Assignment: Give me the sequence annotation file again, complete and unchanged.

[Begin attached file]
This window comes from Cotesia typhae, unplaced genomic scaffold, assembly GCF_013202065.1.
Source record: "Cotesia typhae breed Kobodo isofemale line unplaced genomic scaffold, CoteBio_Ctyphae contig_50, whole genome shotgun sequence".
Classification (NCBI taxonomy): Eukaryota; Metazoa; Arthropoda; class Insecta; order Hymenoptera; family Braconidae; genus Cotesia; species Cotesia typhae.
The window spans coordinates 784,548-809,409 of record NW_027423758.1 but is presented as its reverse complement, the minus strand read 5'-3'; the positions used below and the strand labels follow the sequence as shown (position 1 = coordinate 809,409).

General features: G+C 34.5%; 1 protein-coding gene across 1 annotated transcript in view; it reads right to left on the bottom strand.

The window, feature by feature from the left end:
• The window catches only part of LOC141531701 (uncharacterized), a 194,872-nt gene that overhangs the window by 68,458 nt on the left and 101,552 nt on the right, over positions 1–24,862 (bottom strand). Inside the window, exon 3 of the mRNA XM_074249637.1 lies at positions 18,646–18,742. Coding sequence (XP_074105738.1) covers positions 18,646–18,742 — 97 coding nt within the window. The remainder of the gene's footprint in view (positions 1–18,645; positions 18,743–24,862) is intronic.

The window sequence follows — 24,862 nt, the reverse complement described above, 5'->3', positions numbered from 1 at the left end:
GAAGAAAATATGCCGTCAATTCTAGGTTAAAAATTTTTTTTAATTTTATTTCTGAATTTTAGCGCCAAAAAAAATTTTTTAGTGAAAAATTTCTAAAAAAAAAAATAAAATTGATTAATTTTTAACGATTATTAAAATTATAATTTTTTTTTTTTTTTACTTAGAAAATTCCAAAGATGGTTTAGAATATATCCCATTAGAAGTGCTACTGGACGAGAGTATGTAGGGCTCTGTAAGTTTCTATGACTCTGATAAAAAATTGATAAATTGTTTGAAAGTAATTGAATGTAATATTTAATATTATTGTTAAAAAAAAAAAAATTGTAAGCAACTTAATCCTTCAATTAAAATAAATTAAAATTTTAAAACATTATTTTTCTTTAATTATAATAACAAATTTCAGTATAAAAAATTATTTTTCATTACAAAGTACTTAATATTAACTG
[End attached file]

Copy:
This window comes from Cotesia typhae, unplaced genomic scaffold, assembly GCF_013202065.1.
Source record: "Cotesia typhae breed Kobodo isofemale line unplaced genomic scaffold, CoteBio_Ctyphae contig_50, whole genome shotgun sequence".
Classification (NCBI taxonomy): Eukaryota; Metazoa; Arthropoda; class Insecta; order Hymenoptera; family Braconidae; genus Cotesia; species Cotesia typhae.
The window spans coordinates 784,548-809,409 of record NW_027423758.1 but is presented as its reverse complement, the minus strand read 5'-3'; the positions used below and the strand labels follow the sequence as shown (position 1 = coordinate 809,409).

General features: G+C 34.5%; 1 protein-coding gene across 1 annotated transcript in view; it reads right to left on the bottom strand.

The window, feature by feature from the left end:
• The window catches only part of LOC141531701 (uncharacterized), a 194,872-nt gene that overhangs the window by 68,458 nt on the left and 101,552 nt on the right, over positions 1–24,862 (bottom strand). Inside the window, exon 3 of the mRNA XM_074249637.1 lies at positions 18,646–18,742. Coding sequence (XP_074105738.1) covers positions 18,646–18,742 — 97 coding nt within the window. The remainder of the gene's footprint in view (positions 1–18,645; positions 18,743–24,862) is intronic.

The window sequence follows — 24,862 nt, the reverse complement described above, 5'->3', positions numbered from 1 at the left end:
GAAGAAAATATGCCGTCAATTCTAGGTTAAAAATTTTTTTTAATTTTATTTCTGAATTTTAGCGCCAAAAAAAATTTTTTAGTGAAAAATTTCTAAAAAAAAAAATAAAATTGATTAATTTTTAACGATTATTAAAATTATAATTTTTTTTTTTTTTTACTTAGAAAATTCCAAAGATGGTTTAGAATATATCCCATTAGAAGTGCTACTGGACGAGAGTATGTAGGGCTCTGTAAGTTTCTATGACTCTGATAAAAAATTGATAAATTGTTTGAAAGTAATTGAATGTAATATTTAATATTATTGTTAAAAAAAAAAAAATTGTAAGCAACTTAATCCTTCAATTAAAATAAATTAAAATTTTAAAACATTATTTTTCTTTAATTATAATAACAAATTTCAGTATAAAAAATTATTTTTCATTACAAAGTACTTAATATTAACTG